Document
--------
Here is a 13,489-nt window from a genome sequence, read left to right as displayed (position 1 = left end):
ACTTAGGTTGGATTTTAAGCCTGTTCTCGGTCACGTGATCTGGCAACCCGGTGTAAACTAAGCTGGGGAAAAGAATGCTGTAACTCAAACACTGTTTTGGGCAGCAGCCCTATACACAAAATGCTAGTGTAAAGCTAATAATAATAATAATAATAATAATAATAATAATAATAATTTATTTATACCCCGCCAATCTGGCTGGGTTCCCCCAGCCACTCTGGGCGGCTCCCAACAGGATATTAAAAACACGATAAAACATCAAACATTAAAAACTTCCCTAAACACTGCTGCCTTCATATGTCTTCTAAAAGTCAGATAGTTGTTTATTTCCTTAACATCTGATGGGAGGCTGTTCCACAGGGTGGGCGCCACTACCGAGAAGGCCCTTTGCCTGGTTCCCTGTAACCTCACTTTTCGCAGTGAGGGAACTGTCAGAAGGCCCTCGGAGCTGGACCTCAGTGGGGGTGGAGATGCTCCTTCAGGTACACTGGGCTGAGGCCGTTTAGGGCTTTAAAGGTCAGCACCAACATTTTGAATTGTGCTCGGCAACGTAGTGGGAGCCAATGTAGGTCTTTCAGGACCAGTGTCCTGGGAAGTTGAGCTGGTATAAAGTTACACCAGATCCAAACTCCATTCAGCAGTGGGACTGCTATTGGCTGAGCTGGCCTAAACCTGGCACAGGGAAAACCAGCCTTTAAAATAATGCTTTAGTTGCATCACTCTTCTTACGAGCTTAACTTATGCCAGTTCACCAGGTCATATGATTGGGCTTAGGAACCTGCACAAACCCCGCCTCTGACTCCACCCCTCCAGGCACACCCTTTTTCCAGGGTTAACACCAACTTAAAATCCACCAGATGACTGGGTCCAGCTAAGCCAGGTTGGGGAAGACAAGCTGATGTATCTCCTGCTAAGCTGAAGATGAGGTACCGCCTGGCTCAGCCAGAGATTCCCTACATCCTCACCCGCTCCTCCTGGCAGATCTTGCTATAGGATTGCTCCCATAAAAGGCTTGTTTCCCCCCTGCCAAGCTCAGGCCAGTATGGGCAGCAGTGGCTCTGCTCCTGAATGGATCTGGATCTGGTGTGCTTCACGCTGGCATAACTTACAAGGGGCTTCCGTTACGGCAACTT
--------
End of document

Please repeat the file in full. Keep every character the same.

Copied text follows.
Here is a 13,489-nt window from a genome sequence, read left to right as displayed (position 1 = left end):
ACTTAGGTTGGATTTTAAGCCTGTTCTCGGTCACGTGATCTGGCAACCCGGTGTAAACTAAGCTGGGGAAAAGAATGCTGTAACTCAAACACTGTTTTGGGCAGCAGCCCTATACACAAAATGCTAGTGTAAAGCTAATAATAATAATAATAATAATAATAATAATAATAATAATTTATTTATACCCCGCCAATCTGGCTGGGTTCCCCCAGCCACTCTGGGCGGCTCCCAACAGGATATTAAAAACACGATAAAACATCAAACATTAAAAACTTCCCTAAACACTGCTGCCTTCATATGTCTTCTAAAAGTCAGATAGTTGTTTATTTCCTTAACATCTGATGGGAGGCTGTTCCACAGGGTGGGCGCCACTACCGAGAAGGCCCTTTGCCTGGTTCCCTGTAACCTCACTTTTCGCAGTGAGGGAACTGTCAGAAGGCCCTCGGAGCTGGACCTCAGTGGGGGTGGAGATGCTCCTTCAGGTACACTGGGCTGAGGCCGTTTAGGGCTTTAAAGGTCAGCACCAACATTTTGAATTGTGCTCGGCAACGTAGTGGGAGCCAATGTAGGTCTTTCAGGACCAGTGTCCTGGGAAGTTGAGCTGGTATAAAGTTACACCAGATCCAAACTCCATTCAGCAGTGGGACTGCTATTGGCTGAGCTGGCCTAAACCTGGCACAGGGAAAACCAGCCTTTAAAATAATGCTTTAGTTGCATCACTCTTCTTACGAGCTTAACTTATGCCAGTTCACCAGGTCATATGATTGGGCTTAGGAACCTGCACAAACCCCGCCTCTGACTCCACCCCTCCAGGCACACCCTTTTTCCAGGGTTAACACCAACTTAAAATCCACCAGATGACTGGGTCCAGCTAAGCCAGGTTGGGGAAGACAAGCTGATGTATCTCCTGCTAAGCTGAAGATGAGGTACCGCCTGGCTCAGCCAGAGATTCCCTACATCCTCACCCGCTCCTCCTGGCAGATCTTGCTATAGGATTGCTCCCATAAAAGGCTTGTTTCCCCCCTGCCAAGCTCAGGCCAGTATGGGCAGCAGTGGCTCTGCTCCTGAATGGATCTGGATCTGGTGTGCTTCACGCTGGCATAACTTACAAGGGGCTTCCGTTACGGCAACTT